My grandmother once said:

Men don’t stay with a woman because of a nice pair of **** or a well-shaped ***. Men stay with women who care for them.

My grandmother was born in the early 1920’s in a little village in Eastern Europe. She was raised in that picturesque landscape she would love (and long for) until the day she died. When that day arrived, she had lived twice as long in Germany that she had lived in her homeland. Still, she was neither German nor Eastern European. She was a crazy mixture of two cultures. And that has shaped who I am today.

Getting back the not-so-grandmother-like quote of hers. It was some years ago in my late twenties, and I had been on a business trip for a few days and I had called her when I was driving home from the airport – this was a little tradition between the two of us. You would expect a grandmother to ask questions about the business trip, the city I had been in, or how my career was developing.

Instead, she asked outright “FOR GODS SAKE, What did the poory guy eat during my absence?!?” (Tip: If your grandmother is asking a question like this, don’t ask for clarification if you are talking about the dog (who got fed by the boyfriend, no worries) or the boyfriend, who probably lived on frozen pizza). After she stopped bellowing at me she told me that she admires me for being such a tough business-bitch, but that she feels sorry at the same time, because it means so much to care for those you love. I argued that I did care; I had just bought my boyfriend his favorite Swiss chocolate at the airport. That ended in another ten minutes of yelling. I guess “caring” meant more than just buying chocolate for someone.

She then said to me:

There was a time where I was happy to even have food. I did not choose to be a housewife. I do not even like cooking. But the woman in me wanted to prepare healthy and tasty food for my family. That’s luxury & happiness.

She then added those comment about **** and ****.

Not that I would have shared her old-fashioned view on women. Not that I would have promised to “improve”. Not that I would have intended to become some Stepford housewife. But something did change as I discovered that there was a spark of truth in her words.I am still a feminist by my grandmother´s standards.

But damn it, grandmother, you were right!

It does make happy to care about those you love. Even in a culinary way.

By opening my eyes to this caring-shit, she unintentionally doomed me to balance the impossible: being a tough business-bitch in charge of her career but also being a caring woman who is preparing fresh meals and doing all those other related household-horrors.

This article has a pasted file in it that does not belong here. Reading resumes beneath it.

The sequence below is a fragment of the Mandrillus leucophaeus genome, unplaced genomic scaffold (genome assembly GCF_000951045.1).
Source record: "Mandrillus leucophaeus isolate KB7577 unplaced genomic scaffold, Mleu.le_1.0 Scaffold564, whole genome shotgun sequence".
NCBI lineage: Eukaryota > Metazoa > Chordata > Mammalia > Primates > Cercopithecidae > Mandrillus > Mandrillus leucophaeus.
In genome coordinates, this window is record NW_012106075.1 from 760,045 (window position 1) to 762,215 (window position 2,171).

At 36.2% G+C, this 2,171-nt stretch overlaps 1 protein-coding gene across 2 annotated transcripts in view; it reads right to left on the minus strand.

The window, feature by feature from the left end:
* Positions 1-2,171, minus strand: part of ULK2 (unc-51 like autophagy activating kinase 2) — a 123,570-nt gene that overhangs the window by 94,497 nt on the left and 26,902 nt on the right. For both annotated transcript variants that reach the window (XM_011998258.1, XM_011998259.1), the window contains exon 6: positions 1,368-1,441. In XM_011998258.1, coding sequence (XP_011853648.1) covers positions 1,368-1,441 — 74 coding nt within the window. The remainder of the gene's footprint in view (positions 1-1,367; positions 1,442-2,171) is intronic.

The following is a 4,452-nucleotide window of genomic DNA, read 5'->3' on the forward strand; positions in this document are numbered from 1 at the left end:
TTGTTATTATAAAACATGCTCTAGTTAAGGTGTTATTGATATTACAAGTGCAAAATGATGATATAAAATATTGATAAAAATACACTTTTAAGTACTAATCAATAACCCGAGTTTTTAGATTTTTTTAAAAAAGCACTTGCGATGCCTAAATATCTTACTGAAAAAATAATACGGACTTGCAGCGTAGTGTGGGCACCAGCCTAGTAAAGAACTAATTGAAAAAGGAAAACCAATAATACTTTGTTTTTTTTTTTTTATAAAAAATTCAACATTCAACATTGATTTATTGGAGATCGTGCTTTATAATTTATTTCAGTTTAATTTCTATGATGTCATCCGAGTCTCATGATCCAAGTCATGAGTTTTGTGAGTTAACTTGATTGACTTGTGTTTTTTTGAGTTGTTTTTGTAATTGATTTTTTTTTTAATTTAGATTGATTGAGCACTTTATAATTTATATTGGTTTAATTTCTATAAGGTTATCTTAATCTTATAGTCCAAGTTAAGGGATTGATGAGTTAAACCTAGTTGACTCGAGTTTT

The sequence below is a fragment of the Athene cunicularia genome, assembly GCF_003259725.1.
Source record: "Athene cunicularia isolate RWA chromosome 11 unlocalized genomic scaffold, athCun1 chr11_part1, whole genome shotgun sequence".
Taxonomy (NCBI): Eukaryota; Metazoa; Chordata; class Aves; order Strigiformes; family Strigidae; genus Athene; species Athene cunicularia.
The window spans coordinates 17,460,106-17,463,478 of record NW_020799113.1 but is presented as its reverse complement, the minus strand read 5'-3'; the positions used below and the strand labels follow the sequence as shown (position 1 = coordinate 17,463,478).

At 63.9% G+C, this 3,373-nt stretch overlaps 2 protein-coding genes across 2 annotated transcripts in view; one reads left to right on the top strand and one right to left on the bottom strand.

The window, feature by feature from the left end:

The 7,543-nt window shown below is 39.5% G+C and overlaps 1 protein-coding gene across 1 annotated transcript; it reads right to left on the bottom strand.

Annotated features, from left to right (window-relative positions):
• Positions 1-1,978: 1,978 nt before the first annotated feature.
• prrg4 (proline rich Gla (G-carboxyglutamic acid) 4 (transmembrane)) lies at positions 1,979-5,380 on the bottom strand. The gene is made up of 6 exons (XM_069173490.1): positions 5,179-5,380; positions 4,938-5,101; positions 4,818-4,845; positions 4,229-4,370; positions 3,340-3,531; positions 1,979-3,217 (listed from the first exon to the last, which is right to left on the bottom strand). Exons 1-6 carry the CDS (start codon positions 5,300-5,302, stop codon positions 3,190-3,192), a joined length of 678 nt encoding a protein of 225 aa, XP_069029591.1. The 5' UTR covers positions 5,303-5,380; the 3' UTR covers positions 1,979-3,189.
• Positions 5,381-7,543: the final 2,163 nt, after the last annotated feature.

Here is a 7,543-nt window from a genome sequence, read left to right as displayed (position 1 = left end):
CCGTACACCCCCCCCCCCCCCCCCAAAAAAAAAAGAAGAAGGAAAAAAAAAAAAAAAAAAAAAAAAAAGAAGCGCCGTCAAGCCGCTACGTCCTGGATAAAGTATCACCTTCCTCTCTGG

So here you will find the adventures of a tough-as-shit, vamp-lady who is rattling the pots and pans in high heels, and spreading the scent of Dior’s poison all over in the kitchen. I am playing housewife with smokey eyes & red lips. And arriving to the next business presentation there may be goat-cheese-leftovers on my Versace-Clutch. Ooops.

Still those traditional grandmother-values have enriched my modern life significantly. Changing sheets & preparing a dinner for my partner makes me happy. Even though I am still in charge of my career. Different to my grandmother I always have the choice. I can choose to do that stuff. Or leave it. Nobody is forcing me.

That’s why I strongly believe that there can be a well-working inbetween.

As so many other women I am always into finding new tweeks & perks that enable me to combine both: traditional lifestyle as well as the modern life’s requirements. Having an efficent time table it may work to care for your loved ones, your career and, which is most important of all, for yourself (No matter what guys think about it or not we still want to keep those well-shaped ***. Don’t we ladies?).


I have been far away from home for many years now. I wanted to see the world and I have seen it. Or at least some nearby parts oft it, haha. I am back home for a year now. Home means the Spessart. You can imagine Spessart as a low montain range in central germany. It is officially placed in Bavaria but borders to Hessen as well. Speaking of cultural heritage you should consider it part of both federal states. Historically the Spessart is a very poor countryside because it lacks most natural resources and did not raise to touristic fame either. By the way: this is the historical basis for the famous Spessart bandits. You may have heard of them. If not. Keep reading my blog ;)

Translated from ancient local idioms “Spessart” means as much as “Forest of Woodpeckers”

Today everything has changed of course. You can live in the beautiful nature of the Spessart – we have deep forests, sweeping fields, a lot of smaller and greater lakes and the vineyards of course – and work in the surrounding cities like Frankfurt.

My wanderings across those picturesque landscape means inspiration to me. Not only in a culinary way. This is why Spessart has to play a role in my articles for sure.

My grandmother would have been happy to have me back. Unfortunately she died just one year before my return.

But now we are about to start. With recipes. With stories. With way too much make-up. With shoes that are not made to wander a low mountain range. And some Eastern Europe in the Spessart.

This is Salt, Pepper & Poison. The Divalicious Food Couture.


PS. Oh, yes. Some asked me whether I would write my articles in german or english. The answer is easy and explains why I seem to ignore your reco’s on finally choosing for a language: neither nor. By guess and by gosh! To me creativity is somehow connected to language. This is why I want to keep the luxury to write my recipes and articles in that language they are coming to my mind.

Szerencsére nem beszéltem nagyanyám anyanyelvén. (Lucky you, I don’t speak my grandmother’s native tongue)